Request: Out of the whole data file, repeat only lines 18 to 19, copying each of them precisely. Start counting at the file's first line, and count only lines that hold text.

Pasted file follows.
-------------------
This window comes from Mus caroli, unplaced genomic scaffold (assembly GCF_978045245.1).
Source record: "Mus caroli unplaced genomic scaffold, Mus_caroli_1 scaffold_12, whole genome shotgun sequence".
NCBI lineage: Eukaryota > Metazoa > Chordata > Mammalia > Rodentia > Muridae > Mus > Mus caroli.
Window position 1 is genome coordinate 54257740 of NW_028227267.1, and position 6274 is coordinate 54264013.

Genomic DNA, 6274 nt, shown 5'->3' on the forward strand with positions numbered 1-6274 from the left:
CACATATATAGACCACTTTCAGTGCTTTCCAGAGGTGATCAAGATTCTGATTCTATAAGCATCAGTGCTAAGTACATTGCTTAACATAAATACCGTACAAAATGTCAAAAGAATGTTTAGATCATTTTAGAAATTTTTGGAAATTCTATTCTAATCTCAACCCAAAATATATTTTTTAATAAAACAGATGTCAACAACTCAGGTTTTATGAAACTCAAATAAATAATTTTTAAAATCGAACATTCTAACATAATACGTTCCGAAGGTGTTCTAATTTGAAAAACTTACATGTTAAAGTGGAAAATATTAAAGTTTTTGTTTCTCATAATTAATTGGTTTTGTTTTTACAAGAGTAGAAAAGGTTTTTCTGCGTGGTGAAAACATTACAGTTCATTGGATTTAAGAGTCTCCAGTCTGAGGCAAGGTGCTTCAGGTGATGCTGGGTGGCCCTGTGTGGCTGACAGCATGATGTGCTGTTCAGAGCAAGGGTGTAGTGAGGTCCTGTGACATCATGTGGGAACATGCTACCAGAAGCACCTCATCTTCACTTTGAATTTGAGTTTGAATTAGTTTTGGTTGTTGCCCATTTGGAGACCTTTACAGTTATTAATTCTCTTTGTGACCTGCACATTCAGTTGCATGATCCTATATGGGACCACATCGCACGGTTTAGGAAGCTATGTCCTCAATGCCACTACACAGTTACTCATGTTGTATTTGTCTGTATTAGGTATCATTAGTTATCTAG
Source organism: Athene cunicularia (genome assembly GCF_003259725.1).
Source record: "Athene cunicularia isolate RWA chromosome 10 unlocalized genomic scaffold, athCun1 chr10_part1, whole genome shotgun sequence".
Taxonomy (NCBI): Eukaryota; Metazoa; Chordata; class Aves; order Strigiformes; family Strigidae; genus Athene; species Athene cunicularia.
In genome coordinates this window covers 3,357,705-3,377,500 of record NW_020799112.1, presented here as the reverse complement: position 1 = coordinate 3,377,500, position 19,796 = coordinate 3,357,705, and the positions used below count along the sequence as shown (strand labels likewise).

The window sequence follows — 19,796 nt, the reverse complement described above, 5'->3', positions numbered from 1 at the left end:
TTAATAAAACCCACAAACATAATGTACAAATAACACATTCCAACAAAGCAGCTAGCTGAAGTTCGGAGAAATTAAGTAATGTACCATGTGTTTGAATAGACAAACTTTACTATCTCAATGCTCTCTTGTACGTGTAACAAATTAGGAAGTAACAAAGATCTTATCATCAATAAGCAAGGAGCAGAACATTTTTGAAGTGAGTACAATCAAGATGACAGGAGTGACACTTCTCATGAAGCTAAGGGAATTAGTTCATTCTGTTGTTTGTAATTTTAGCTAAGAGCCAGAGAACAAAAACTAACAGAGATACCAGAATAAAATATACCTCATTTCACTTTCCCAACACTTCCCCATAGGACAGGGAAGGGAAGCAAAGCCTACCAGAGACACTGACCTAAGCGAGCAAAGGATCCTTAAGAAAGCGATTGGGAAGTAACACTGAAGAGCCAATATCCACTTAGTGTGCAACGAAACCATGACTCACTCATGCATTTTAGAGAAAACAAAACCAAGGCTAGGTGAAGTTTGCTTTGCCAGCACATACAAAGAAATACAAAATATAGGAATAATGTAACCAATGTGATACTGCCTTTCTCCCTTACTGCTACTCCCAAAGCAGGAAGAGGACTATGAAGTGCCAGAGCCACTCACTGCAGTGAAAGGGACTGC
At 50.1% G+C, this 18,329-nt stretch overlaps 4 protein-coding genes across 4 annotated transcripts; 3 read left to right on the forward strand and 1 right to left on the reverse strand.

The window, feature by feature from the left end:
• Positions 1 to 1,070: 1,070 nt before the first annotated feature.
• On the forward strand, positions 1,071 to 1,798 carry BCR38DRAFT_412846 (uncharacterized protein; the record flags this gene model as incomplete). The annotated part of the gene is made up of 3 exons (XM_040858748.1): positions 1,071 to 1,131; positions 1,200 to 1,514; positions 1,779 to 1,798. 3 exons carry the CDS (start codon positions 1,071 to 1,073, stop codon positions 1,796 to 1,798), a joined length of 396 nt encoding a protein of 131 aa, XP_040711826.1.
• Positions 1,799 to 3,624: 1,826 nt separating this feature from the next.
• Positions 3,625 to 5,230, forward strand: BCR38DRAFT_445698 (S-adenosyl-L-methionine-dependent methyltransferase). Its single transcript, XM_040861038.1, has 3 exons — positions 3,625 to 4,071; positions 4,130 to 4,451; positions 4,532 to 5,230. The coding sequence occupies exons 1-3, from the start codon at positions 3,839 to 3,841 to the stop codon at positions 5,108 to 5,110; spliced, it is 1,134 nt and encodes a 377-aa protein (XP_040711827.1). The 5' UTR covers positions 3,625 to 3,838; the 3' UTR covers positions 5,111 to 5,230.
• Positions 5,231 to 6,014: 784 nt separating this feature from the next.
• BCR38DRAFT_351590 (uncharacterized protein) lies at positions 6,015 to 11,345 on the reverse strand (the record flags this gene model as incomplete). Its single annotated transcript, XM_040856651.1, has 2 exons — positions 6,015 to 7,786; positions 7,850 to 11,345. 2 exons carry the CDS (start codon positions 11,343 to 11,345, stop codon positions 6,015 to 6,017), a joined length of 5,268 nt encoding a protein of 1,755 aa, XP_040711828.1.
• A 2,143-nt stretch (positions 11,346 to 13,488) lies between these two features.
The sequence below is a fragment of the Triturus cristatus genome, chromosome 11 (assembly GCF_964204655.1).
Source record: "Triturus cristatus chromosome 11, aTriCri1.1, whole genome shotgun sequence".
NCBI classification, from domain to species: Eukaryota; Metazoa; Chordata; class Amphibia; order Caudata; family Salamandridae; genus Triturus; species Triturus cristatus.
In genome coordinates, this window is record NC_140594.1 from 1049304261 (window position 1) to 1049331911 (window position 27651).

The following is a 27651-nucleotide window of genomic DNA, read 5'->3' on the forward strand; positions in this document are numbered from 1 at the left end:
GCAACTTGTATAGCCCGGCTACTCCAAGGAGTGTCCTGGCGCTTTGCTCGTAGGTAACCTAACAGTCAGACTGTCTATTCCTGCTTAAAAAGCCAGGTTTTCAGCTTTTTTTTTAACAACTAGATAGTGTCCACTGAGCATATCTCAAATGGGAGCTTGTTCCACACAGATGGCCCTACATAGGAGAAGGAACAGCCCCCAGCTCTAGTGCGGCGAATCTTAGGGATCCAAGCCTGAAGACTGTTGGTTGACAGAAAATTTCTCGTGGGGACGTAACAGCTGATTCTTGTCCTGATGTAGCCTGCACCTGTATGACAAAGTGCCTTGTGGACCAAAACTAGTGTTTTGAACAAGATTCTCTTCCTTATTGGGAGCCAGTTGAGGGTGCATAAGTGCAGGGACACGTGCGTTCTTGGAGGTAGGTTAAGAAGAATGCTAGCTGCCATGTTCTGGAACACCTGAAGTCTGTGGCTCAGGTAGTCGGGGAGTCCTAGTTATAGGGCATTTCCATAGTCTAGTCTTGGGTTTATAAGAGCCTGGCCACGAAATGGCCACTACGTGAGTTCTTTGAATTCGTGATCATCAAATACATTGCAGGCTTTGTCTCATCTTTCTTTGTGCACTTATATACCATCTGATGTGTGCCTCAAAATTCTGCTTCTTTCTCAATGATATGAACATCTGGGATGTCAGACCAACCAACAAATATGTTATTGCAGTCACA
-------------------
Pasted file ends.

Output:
• Positions 3,625 to 5,230, forward strand: BCR38DRAFT_445698 (S-adenosyl-L-methionine-dependent methyltransferase). Its single transcript, XM_040861038.1, has 3 exons — positions 3,625 to 4,071; positions 4,130 to 4,451; positions 4,532 to 5,230. The coding sequence occupies exons 1-3, from the start codon at positions 3,839 to 3,841 to the stop codon at positions 5,108 to 5,110; spliced, it is 1,134 nt and encodes a 377-aa protein (XP_040711827.1). The 5' UTR covers positions 3,625 to 3,838; the 3' UTR covers positions 5,111 to 5,230.
• Positions 5,231 to 6,014: 784 nt separating this feature from the next.